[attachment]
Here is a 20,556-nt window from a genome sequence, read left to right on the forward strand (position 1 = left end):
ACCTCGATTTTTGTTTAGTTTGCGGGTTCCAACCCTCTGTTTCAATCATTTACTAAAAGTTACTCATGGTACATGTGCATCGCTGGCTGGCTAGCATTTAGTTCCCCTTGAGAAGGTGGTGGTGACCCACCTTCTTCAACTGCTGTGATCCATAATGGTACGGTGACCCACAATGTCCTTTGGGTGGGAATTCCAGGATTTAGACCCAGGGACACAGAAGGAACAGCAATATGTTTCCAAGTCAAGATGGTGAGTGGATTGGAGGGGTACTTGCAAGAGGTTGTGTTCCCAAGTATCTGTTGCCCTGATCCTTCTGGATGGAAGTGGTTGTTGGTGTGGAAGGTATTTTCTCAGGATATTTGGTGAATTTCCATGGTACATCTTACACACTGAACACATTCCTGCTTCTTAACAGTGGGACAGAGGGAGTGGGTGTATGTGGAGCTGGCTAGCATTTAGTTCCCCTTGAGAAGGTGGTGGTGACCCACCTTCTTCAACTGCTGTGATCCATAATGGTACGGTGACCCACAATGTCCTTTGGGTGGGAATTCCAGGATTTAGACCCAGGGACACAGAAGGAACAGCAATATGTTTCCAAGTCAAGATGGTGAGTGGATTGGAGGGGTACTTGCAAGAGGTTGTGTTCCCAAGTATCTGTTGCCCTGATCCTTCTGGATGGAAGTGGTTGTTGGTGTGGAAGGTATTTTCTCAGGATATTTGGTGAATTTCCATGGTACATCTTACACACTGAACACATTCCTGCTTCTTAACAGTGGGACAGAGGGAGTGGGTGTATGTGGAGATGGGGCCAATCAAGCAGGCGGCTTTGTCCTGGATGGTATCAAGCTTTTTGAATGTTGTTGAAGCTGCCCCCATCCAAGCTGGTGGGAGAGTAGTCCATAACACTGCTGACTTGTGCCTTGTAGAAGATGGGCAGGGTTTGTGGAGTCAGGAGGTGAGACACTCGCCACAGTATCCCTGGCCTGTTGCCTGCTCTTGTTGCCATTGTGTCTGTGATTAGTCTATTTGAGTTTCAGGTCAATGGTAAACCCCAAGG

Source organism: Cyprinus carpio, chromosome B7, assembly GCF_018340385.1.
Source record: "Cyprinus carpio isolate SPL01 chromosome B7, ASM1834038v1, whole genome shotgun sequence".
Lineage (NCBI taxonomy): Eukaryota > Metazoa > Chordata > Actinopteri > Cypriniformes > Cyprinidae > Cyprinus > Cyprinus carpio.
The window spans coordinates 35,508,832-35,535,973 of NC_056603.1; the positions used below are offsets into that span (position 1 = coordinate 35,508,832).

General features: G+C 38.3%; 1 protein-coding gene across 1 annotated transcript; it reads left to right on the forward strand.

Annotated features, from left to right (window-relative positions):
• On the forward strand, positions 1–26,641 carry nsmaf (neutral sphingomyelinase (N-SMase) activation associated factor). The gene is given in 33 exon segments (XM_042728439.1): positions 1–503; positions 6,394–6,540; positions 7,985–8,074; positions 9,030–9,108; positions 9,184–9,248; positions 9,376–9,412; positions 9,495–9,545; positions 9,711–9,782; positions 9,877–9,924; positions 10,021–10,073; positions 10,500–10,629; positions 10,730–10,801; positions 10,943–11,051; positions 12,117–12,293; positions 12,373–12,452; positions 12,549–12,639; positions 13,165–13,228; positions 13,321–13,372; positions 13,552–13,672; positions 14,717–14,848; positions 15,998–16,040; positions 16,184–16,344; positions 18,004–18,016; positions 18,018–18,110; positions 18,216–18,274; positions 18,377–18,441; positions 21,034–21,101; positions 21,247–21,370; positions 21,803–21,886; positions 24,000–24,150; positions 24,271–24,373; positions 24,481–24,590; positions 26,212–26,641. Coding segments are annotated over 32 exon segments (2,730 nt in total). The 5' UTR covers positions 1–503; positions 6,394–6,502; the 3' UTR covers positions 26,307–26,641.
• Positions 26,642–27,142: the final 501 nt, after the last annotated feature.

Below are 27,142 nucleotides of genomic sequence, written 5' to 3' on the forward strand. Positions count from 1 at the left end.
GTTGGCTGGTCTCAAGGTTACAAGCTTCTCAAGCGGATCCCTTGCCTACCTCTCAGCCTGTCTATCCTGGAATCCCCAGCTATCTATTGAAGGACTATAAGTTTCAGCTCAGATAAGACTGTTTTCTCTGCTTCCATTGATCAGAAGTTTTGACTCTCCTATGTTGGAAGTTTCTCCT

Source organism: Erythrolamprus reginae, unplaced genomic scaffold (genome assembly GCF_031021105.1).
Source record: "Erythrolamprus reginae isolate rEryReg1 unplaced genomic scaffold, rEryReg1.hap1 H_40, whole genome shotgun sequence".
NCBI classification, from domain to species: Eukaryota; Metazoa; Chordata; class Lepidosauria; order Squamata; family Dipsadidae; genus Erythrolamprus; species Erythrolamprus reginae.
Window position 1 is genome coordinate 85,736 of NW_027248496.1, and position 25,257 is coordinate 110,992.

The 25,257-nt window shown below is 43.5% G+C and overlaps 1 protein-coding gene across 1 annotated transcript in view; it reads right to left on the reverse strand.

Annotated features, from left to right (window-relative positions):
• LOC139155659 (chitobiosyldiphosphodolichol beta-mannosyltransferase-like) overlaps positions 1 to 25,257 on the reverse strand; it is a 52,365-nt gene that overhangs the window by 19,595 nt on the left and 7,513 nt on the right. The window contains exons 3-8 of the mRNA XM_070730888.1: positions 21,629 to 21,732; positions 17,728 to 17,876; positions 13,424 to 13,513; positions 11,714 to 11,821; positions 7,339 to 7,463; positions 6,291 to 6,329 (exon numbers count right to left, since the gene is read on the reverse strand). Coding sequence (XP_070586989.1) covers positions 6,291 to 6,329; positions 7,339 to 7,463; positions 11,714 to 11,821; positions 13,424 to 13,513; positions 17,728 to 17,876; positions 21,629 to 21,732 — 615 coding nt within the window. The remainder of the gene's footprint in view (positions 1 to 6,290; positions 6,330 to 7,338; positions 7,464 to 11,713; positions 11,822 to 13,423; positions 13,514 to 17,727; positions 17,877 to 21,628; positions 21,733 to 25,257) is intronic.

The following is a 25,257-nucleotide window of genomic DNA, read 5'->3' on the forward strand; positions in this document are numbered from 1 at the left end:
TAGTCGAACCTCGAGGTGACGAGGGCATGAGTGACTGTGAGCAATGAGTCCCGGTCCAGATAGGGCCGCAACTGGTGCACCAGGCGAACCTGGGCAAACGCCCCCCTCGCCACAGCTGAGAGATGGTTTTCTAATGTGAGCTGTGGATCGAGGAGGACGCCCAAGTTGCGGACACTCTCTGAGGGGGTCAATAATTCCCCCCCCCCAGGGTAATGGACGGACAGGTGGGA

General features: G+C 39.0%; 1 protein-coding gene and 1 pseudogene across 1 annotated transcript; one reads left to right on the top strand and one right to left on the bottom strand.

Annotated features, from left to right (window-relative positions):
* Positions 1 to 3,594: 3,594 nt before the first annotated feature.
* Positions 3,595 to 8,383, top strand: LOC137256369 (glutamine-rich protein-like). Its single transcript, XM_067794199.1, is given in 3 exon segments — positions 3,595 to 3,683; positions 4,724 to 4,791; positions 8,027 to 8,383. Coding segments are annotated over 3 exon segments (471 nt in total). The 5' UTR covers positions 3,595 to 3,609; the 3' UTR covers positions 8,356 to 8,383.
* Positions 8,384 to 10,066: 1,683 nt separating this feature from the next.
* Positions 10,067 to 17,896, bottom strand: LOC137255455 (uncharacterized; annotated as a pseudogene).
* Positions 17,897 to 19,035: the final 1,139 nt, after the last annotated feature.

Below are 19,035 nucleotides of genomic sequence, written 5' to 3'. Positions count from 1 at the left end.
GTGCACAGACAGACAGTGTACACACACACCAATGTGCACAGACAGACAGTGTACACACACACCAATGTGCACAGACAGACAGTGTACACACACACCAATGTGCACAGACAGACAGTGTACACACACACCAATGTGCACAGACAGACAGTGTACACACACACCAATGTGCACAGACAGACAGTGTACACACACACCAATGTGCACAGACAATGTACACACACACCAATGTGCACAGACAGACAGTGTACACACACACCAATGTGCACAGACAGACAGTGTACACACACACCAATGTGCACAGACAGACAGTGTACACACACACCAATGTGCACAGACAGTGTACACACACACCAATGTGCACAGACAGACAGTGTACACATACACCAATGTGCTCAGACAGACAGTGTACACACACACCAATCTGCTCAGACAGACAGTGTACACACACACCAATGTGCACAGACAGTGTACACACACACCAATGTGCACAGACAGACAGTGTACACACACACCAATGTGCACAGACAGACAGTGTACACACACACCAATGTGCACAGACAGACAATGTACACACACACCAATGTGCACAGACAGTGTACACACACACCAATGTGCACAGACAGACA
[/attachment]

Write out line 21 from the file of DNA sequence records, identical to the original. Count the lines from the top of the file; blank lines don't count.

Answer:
TAGTCGAACCTCGAGGTGACGAGGGCATGAGTGACTGTGAGCAATGAGTCCCGGTCCAGATAGGGCCGCAACTGGTGCACCAGGCGAACCTGGGCAAACGCCCCCCTCGCCACAGCTGAGAGATGGTTTTCTAATGTGAGCTGTGGATCGAGGAGGACGCCCAAGTTGCGGACACTCTCTGAGGGGGTCAATAATTCCCCCCCCCCAGGGTAATGGACGGACAGGTGGGA